The word “radio” means communicating with radio waves, which are part of the electromagnetic spectrum. Radio has a huge range of applications. It is used in the telephone network for mobile telephones and links in the network, for broadcasting, for two-way radio communications as used by the emergency services, and for remote control of machines. “Radio” also means the media of radio, in which music and speech from radio stations are transmitted by radio waves, and are picked up by radio receivers.

The existence of radio waves was confirmed in 1888 by the German physicist Heinrich Hertz, but it was the Italian Guglielmo Marconi who, in 1896, was the first to make long-distance radio transmissions. In 1901 he transmitted Morse code across the Atlantic. Two-way radio communications using Morse code began in the early twentieth century, and radio broadcasting began in the 1920s.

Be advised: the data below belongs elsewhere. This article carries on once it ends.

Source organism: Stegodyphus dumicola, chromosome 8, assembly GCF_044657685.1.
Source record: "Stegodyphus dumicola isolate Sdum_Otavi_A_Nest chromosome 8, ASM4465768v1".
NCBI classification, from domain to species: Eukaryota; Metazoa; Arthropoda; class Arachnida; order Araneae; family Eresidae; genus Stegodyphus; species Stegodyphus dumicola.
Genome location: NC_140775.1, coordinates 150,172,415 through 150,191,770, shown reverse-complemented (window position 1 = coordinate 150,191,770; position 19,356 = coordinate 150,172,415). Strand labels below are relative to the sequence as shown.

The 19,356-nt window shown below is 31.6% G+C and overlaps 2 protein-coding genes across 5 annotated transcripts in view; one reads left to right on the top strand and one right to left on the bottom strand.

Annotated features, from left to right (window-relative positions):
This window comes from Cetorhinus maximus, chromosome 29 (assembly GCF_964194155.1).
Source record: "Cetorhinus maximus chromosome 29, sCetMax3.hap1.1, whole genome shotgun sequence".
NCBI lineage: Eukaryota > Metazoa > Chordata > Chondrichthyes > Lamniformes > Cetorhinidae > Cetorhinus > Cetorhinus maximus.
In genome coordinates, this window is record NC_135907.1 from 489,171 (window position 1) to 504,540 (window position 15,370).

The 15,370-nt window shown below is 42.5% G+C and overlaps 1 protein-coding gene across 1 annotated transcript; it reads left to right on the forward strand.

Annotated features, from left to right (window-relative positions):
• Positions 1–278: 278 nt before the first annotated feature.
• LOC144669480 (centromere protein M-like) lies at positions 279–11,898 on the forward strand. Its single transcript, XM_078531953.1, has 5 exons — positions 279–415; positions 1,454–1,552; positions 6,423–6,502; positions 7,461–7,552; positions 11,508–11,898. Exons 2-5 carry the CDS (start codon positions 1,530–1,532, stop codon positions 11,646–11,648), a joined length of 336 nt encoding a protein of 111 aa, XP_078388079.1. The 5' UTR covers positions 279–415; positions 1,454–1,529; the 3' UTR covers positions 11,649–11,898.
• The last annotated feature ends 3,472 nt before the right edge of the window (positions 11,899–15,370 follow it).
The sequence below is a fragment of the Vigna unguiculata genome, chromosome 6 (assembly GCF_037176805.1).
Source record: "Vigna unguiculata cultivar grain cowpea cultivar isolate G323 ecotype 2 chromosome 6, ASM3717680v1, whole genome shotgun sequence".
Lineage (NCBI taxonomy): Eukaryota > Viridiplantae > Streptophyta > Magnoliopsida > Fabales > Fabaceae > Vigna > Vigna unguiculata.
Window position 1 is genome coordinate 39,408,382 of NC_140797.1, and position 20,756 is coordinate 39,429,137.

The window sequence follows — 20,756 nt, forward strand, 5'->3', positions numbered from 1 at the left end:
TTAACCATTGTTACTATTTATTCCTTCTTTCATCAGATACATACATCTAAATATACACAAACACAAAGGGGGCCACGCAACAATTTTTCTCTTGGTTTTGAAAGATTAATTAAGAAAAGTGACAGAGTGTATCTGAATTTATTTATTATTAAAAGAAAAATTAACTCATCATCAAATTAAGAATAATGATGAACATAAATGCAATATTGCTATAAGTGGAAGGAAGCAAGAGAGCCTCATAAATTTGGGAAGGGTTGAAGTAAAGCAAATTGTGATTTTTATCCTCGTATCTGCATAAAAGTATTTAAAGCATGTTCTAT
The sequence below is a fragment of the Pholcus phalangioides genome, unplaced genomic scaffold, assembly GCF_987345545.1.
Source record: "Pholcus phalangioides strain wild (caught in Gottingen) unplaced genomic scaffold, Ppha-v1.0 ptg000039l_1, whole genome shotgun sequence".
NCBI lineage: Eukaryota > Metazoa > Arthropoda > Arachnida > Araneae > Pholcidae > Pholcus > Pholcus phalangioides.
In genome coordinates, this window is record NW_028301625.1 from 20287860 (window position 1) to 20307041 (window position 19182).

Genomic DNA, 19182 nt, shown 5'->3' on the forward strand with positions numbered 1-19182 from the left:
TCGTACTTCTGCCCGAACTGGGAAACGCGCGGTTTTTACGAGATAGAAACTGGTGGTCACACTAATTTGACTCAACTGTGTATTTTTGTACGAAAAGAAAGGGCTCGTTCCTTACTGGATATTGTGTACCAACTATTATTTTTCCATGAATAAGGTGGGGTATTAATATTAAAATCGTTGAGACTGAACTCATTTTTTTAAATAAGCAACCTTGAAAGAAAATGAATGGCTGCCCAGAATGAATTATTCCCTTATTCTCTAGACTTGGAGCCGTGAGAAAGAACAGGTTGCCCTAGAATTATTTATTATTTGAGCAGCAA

On their own, radio waves do not carry any information. To make an electrical signal, such as one representing sound, into a radio signal, the electrical signal is used to shape another signal, called the carrier wave. The shaped carrier signal is sent to a transmitter, where it creates radio waves.

The shaping process is called modulation. So that radio signals from different transmitters do not interfere with each other, they are sent using carrier waves with different frequencies. The whole family of radio waves is divided into sections called wavebands. Each waveband is reserved for a different form of communication. A radio receiver detects radio waves of the right frequency and demodulates them to get back the original electrical signal.

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